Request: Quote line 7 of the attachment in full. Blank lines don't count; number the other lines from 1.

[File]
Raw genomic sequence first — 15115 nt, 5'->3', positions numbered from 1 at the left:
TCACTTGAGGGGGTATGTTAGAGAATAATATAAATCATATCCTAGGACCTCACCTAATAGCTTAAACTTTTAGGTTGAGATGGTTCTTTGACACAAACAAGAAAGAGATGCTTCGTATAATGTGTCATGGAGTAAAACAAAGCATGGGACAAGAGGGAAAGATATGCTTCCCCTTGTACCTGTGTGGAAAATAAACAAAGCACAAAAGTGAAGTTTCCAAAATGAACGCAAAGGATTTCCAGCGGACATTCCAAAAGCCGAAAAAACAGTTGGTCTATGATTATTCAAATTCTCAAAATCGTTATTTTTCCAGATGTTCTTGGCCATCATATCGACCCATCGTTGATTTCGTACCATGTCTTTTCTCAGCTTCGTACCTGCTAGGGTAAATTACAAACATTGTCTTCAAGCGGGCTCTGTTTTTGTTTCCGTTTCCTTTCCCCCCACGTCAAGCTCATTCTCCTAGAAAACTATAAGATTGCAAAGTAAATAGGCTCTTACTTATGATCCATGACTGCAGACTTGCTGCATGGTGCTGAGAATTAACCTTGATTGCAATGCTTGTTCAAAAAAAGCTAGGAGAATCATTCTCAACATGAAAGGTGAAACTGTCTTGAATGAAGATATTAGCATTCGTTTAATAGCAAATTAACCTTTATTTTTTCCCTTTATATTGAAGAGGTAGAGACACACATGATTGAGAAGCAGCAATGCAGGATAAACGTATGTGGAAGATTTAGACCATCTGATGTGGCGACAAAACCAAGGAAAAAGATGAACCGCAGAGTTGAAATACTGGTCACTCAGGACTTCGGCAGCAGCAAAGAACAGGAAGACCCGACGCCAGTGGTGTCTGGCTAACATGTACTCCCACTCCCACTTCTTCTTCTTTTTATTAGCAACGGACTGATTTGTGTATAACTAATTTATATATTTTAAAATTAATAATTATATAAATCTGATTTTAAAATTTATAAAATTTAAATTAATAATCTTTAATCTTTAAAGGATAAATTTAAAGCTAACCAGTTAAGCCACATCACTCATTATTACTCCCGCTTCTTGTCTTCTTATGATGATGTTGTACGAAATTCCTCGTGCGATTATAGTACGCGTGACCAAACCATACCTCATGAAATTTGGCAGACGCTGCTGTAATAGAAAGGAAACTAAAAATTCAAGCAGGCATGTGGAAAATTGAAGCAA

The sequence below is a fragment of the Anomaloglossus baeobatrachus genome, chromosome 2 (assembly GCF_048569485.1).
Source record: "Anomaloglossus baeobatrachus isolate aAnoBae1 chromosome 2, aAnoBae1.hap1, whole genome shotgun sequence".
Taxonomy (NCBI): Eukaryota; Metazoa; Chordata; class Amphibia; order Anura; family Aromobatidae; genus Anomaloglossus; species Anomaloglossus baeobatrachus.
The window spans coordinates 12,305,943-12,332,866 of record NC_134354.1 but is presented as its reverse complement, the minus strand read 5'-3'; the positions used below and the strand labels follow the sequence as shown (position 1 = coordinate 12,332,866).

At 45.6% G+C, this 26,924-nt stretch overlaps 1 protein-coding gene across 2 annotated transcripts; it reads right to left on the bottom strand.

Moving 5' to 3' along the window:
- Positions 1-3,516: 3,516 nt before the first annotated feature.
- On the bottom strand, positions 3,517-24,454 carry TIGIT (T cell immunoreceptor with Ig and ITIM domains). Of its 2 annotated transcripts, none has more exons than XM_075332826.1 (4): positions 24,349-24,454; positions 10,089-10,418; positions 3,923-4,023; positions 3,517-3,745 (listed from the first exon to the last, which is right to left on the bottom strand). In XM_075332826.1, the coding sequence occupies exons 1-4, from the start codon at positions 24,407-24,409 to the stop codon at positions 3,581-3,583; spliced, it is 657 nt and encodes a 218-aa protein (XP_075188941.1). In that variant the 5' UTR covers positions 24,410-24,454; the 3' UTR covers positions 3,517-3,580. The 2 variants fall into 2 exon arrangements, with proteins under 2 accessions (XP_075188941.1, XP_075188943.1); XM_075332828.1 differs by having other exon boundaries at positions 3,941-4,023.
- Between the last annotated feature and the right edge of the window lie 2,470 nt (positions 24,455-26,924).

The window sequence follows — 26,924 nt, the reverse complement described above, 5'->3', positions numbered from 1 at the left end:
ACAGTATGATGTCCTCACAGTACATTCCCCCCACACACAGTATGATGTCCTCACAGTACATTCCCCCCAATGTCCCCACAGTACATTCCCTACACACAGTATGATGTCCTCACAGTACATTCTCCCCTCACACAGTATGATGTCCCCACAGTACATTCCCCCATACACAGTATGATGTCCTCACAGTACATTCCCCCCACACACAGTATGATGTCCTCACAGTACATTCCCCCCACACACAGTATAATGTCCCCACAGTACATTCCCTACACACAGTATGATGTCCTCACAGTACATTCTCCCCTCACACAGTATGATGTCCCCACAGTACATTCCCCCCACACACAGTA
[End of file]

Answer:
At 45.6% G+C, this 26,924-nt stretch overlaps 1 protein-coding gene across 2 annotated transcripts; it reads right to left on the bottom strand.